NETANYA, Israel Scientists at the University of Tel Aviv in Israel claim they have found a way to construct efficient photovoltaic cells costing at least a hundred times less than conventional silicon based devices, and with similar or better energy conversion efficiency.
The reactive element in the researchers' patent pending device is genetically engineered proteins using photosynthesis for production of electrical energy.
The scientists applied genetic engineering and nanotechnology for the construction of a hybrid nano -- bio, solid state device. According to the researchers, although using photosynthesis for photovoltaic application is not new, their specific technique is the first to enable the production of useful photosynthesis-based photovoltaic cells.
The Israeli team is set to challenge others who are using photosynthesis for photovoltaic cells, including universities such as Cambridge in the U.K., and Stanford, M.I.T, the U.S. Naval Research Laboratory, and the Universities of Tennessee and Arizona in the U.S, and several others.
The researchers suggest existing silicon based photovoltaic cells offer low average energy conversion efficiency of 12-14 percent, while their system is capable of efficiencies of about 25 percent. They based their photovoltaic device on genetically engineered dry proteins photosystem I (PS I), encapsulated in solid state substrate bottom metal and a top transparent electrode.
They also claim that PS I generates a stable charge separation in 200 ns across 6 nm of protein to generate an electric potential of 1 V with quantum efficiency of 1 and absorbed energy conversion efficiency of 47 percent. A further advantage of PS I is said to be its transparency to infrared radiation, which eliminates the need for expensive cooling equipment.
The researchers include Prof. Chanoch Carmeli, Dr. Shachar Richter, Dr. Itai Carmeli and Prof. Yossi Rosenwaks. Ramot, Tel Aviv University’s technology transfer company, is set to help commercialize the invention.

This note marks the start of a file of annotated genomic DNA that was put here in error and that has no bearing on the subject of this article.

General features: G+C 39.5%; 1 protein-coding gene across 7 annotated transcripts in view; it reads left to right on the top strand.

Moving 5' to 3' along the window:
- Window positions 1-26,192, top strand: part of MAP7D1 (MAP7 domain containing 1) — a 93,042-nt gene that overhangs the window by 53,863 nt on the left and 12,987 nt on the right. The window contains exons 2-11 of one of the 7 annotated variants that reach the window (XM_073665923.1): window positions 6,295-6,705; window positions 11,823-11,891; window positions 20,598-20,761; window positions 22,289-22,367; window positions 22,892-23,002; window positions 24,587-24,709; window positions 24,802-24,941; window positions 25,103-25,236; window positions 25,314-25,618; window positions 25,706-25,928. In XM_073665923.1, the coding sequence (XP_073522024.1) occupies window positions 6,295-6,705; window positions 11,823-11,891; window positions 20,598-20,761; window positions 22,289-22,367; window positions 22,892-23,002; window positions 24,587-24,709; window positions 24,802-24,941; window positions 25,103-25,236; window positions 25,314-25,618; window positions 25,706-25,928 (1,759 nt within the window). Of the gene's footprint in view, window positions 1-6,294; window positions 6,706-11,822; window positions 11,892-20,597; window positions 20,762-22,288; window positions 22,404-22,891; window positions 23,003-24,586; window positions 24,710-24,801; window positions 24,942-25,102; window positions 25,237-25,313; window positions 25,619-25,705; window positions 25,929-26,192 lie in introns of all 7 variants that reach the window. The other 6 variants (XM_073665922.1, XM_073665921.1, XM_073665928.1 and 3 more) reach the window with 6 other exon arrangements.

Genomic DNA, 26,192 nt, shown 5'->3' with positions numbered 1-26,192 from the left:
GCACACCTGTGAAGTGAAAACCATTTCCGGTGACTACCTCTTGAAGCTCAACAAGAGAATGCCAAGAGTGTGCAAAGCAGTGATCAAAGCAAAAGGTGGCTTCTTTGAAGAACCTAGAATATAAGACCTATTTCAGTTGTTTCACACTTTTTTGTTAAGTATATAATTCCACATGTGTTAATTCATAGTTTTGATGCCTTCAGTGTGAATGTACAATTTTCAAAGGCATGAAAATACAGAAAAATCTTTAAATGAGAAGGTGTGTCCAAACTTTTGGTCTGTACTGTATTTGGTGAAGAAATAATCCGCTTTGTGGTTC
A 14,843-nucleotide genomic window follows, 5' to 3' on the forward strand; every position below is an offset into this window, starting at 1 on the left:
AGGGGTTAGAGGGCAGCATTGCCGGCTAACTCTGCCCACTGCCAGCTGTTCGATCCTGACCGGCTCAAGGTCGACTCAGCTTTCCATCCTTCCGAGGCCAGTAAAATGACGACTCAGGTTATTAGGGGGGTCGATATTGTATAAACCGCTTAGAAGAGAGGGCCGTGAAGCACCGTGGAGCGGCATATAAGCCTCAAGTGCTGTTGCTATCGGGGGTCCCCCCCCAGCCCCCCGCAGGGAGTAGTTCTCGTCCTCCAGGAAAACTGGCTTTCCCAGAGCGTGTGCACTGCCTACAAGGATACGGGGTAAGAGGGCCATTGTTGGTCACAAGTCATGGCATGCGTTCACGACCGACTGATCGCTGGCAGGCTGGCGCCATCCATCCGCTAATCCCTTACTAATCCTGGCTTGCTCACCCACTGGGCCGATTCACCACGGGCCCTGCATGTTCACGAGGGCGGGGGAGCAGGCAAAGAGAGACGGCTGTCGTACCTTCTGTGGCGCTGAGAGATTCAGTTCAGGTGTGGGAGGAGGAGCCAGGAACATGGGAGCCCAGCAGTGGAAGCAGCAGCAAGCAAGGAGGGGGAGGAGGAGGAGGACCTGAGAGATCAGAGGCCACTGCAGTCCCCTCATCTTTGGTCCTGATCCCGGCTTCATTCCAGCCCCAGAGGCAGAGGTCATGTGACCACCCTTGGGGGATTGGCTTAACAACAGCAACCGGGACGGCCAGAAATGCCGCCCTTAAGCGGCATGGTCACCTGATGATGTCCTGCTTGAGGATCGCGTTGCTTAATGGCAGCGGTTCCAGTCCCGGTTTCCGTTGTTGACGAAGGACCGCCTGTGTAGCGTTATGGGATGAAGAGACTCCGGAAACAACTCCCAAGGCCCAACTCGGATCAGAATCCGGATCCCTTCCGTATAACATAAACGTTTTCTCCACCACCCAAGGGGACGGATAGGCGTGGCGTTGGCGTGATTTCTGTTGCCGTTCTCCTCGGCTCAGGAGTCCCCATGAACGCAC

Larry Loev, director of business development for high technologies at Ramot told EETimes the low cost of the proposed device is based on the low cost of PS I in comparison to silicon. While one square meter of PS I should cost around $1, a similar area made of silicon should cost around $200.
"We connected our device to electrodes and we saw how it converts light to electricity," said Loev.
EETimes Europe has learned that Ramot will probably use the industrial facilities of solar energy specialist Millennium Electric T.O.U Ltd. (Ra’anana, Israel) for making prototype devices, including engineering of the prototype up scaling, automation of production and the integration of the university's photovoltaic cell with other components in the final device. Ramot aims to develop a cost effective device of 10mm X 10mm in size within three years.
Asked about the competition, Loev claimed: "Certainly many researchers are looking into how to use photosynthesis to create photovoltaic cells. However, a deeper look at what has been published shows major differences between what our group has achieved and the rest. First, ours is the only group to utilize an organic material in a dry and stable environment.
"Other groups have only done this under aqueous conditions which are much less robust. Second, we are able to directly metallize the protein and make good electronic coupling to the electrodes. Other groups have utilized intermediate polymers for this purpose, which is a very complicated procedure. Third, we have demonstrated multilayer capability, which is crucial to getting good efficiency."